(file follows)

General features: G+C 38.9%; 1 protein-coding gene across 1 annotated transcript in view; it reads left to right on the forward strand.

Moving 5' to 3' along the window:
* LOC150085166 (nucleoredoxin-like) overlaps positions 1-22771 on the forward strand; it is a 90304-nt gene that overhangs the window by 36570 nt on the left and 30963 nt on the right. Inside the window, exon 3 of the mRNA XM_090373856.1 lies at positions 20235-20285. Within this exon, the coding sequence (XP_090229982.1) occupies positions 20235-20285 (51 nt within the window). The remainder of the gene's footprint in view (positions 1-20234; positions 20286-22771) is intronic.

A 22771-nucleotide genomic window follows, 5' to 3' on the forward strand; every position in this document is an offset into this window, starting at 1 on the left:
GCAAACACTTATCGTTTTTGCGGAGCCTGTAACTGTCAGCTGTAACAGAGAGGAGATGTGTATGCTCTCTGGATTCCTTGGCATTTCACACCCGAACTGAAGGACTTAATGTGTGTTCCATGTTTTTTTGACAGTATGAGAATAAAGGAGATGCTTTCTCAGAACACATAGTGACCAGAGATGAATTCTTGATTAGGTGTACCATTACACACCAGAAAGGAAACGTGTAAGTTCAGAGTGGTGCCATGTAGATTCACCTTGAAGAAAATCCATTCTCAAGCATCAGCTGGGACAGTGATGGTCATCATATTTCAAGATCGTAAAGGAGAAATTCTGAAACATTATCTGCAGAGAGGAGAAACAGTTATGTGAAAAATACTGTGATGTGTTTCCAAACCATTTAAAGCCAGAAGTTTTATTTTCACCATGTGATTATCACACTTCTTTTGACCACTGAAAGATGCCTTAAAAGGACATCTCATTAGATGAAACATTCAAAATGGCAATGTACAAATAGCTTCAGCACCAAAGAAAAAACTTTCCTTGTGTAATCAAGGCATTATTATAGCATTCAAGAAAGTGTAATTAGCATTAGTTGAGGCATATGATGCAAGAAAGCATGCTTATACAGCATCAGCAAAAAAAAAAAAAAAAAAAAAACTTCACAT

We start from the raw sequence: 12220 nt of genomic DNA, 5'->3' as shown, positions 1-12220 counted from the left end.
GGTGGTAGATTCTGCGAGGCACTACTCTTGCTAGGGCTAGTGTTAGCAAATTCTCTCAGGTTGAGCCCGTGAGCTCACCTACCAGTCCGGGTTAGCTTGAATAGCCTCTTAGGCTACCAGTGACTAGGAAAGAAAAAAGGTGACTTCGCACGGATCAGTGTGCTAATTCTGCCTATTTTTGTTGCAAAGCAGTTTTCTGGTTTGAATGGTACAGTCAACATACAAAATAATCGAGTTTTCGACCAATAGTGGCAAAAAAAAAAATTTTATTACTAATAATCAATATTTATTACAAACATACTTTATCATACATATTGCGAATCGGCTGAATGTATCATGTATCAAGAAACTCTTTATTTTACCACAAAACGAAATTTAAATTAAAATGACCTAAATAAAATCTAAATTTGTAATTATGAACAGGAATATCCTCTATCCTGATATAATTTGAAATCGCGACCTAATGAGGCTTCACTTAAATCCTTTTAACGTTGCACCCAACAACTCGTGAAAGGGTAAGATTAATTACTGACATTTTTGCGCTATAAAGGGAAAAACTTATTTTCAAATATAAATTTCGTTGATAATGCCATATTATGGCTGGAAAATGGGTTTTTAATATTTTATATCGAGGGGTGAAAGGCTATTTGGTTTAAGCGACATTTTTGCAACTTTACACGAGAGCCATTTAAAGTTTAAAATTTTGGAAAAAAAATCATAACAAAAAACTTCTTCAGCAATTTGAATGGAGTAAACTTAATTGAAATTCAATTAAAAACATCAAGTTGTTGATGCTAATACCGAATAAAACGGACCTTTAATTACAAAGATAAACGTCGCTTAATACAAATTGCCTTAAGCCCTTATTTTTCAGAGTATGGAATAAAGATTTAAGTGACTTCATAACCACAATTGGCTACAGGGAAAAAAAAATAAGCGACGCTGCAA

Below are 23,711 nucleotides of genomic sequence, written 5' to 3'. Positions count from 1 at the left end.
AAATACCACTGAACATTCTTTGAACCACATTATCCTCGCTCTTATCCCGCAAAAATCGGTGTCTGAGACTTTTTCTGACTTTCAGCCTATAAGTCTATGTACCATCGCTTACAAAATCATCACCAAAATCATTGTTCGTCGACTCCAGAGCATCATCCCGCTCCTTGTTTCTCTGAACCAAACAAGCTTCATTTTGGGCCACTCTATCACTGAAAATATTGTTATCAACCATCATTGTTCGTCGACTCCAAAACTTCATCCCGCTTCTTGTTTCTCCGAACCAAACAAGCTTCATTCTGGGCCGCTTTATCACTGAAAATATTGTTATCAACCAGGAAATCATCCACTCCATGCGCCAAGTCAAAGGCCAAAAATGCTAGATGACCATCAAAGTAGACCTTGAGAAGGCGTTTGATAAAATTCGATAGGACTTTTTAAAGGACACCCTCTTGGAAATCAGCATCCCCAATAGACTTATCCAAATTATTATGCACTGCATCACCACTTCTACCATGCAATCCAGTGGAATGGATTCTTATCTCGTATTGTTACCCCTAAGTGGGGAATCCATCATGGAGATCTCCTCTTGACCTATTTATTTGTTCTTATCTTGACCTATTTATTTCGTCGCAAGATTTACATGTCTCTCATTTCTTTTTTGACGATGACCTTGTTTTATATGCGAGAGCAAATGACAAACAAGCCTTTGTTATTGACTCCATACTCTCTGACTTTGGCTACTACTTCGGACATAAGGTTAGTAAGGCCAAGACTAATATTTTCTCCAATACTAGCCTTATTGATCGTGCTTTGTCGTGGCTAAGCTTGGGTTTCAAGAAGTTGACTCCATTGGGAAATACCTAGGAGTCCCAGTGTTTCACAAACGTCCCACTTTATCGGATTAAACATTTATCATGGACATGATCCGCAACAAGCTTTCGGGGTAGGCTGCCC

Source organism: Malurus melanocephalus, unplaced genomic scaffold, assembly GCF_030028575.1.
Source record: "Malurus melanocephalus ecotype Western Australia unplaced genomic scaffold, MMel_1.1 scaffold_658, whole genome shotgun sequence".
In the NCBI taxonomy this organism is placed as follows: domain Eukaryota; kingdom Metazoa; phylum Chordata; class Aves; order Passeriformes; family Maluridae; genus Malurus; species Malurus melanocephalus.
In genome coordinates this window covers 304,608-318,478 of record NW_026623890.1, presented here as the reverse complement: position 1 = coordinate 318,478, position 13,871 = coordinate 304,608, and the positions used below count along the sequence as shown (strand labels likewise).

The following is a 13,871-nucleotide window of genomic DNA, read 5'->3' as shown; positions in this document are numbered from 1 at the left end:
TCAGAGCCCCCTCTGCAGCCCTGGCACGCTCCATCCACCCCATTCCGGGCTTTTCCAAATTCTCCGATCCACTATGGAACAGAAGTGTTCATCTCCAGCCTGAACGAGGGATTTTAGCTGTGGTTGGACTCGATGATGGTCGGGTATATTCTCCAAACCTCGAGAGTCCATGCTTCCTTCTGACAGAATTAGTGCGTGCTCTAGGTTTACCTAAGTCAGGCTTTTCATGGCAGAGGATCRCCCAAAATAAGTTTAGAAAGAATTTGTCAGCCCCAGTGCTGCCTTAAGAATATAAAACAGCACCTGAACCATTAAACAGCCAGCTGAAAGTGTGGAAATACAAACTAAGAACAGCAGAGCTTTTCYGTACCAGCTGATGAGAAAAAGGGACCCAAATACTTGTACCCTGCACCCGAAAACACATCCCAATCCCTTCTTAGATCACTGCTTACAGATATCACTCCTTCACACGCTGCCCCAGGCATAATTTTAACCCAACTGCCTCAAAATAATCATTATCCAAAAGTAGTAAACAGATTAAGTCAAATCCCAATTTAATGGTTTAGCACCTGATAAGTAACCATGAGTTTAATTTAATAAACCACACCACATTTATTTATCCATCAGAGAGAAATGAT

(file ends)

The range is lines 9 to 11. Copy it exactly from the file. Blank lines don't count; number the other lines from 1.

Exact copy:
AAATACCACTGAACATTCTTTGAACCACATTATCCTCGCTCTTATCCCGCAAAAATCGGTGTCTGAGACTTTTTCTGACTTTCAGCCTATAAGTCTATGTACCATCGCTTACAAAATCATCACCAAAATCATTGTTCGTCGACTCCAGAGCATCATCCCGCTCCTTGTTTCTCTGAACCAAACAAGCTTCATTTTGGGCCACTCTATCACTGAAAATATTGTTATCAACCATCATTGTTCGTCGACTCCAAAACTTCATCCCGCTTCTTGTTTCTCCGAACCAAACAAGCTTCATTCTGGGCCGCTTTATCACTGAAAATATTGTTATCAACCAGGAAATCATCCACTCCATGCGCCAAGTCAAAGGCCAAAAATGCTAGATGACCATCAAAGTAGACCTTGAGAAGGCGTTTGATAAAATTCGATAGGACTTTTTAAAGGACACCCTCTTGGAAATCAGCATCCCCAATAGACTTATCCAAATTATTATGCACTGCATCACCACTTCTACCATGCAATCCAGTGGAATGGATTCTTATCTCGTATTGTTACCCCTAAGTGGGGAATCCATCATGGAGATCTCCTCTTGACCTATTTATTTGTTCTTATCTTGACCTATTTATTTCGTCGCAAGATTTACATGTCTCTCATTTCTTTTTTGACGATGACCTTGTTTTATATGCGAGAGCAAATGACAAACAAGCCTTTGTTATTGACTCCATACTCTCTGACTTTGGCTACTACTTCGGACATAAGGTTAGTAAGGCCAAGACTAATATTTTCTCCAATACTAGCCTTATTGATCGTGCTTTGTCGTGGCTAAGCTTGGGTTTCAAGAAGTTGACTCCATTGGGAAATACCTAGGAGTCCCAGTGTTTCACAAACGTCCCACTTTATCGGATTAAACATTTATCATGGACATGATCCGCAACAAGCTTTCGGGGTAGGCTGCCC

Source organism: Malurus melanocephalus, unplaced genomic scaffold, assembly GCF_030028575.1.
Source record: "Malurus melanocephalus ecotype Western Australia unplaced genomic scaffold, MMel_1.1 scaffold_658, whole genome shotgun sequence".